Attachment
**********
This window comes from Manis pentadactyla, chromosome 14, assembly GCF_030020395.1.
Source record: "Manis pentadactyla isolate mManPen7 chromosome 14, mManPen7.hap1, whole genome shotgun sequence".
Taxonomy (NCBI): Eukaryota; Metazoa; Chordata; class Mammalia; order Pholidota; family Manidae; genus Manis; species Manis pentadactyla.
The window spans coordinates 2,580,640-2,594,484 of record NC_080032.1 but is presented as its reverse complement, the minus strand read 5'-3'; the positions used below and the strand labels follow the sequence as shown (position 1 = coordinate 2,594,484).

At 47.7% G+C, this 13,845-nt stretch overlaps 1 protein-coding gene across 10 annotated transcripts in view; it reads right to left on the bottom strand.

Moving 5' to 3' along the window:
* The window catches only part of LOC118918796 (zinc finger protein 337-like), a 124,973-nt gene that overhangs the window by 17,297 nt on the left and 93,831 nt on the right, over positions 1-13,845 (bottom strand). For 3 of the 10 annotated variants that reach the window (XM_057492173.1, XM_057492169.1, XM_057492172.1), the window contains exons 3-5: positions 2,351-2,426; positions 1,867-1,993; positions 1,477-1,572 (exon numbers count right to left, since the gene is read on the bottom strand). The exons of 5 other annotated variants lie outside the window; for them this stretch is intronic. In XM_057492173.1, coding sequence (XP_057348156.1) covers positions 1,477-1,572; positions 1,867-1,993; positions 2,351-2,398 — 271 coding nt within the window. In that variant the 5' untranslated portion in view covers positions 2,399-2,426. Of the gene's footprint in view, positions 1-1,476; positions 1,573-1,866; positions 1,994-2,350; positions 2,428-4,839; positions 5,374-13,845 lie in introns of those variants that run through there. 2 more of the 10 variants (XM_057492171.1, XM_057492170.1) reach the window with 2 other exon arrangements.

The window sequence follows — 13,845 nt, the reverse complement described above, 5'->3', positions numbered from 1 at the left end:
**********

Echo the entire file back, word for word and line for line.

This window comes from Manis pentadactyla, chromosome 14, assembly GCF_030020395.1.
Source record: "Manis pentadactyla isolate mManPen7 chromosome 14, mManPen7.hap1, whole genome shotgun sequence".
Taxonomy (NCBI): Eukaryota; Metazoa; Chordata; class Mammalia; order Pholidota; family Manidae; genus Manis; species Manis pentadactyla.
The window spans coordinates 2,580,640-2,594,484 of record NC_080032.1 but is presented as its reverse complement, the minus strand read 5'-3'; the positions used below and the strand labels follow the sequence as shown (position 1 = coordinate 2,594,484).

At 47.7% G+C, this 13,845-nt stretch overlaps 1 protein-coding gene across 10 annotated transcripts in view; it reads right to left on the bottom strand.

Moving 5' to 3' along the window:
* The window catches only part of LOC118918796 (zinc finger protein 337-like), a 124,973-nt gene that overhangs the window by 17,297 nt on the left and 93,831 nt on the right, over positions 1-13,845 (bottom strand). For 3 of the 10 annotated variants that reach the window (XM_057492173.1, XM_057492169.1, XM_057492172.1), the window contains exons 3-5: positions 2,351-2,426; positions 1,867-1,993; positions 1,477-1,572 (exon numbers count right to left, since the gene is read on the bottom strand). The exons of 5 other annotated variants lie outside the window; for them this stretch is intronic. In XM_057492173.1, coding sequence (XP_057348156.1) covers positions 1,477-1,572; positions 1,867-1,993; positions 2,351-2,398 — 271 coding nt within the window. In that variant the 5' untranslated portion in view covers positions 2,399-2,426. Of the gene's footprint in view, positions 1-1,476; positions 1,573-1,866; positions 1,994-2,350; positions 2,428-4,839; positions 5,374-13,845 lie in introns of those variants that run through there. 2 more of the 10 variants (XM_057492171.1, XM_057492170.1) reach the window with 2 other exon arrangements.

The window sequence follows — 13,845 nt, the reverse complement described above, 5'->3', positions numbered from 1 at the left end: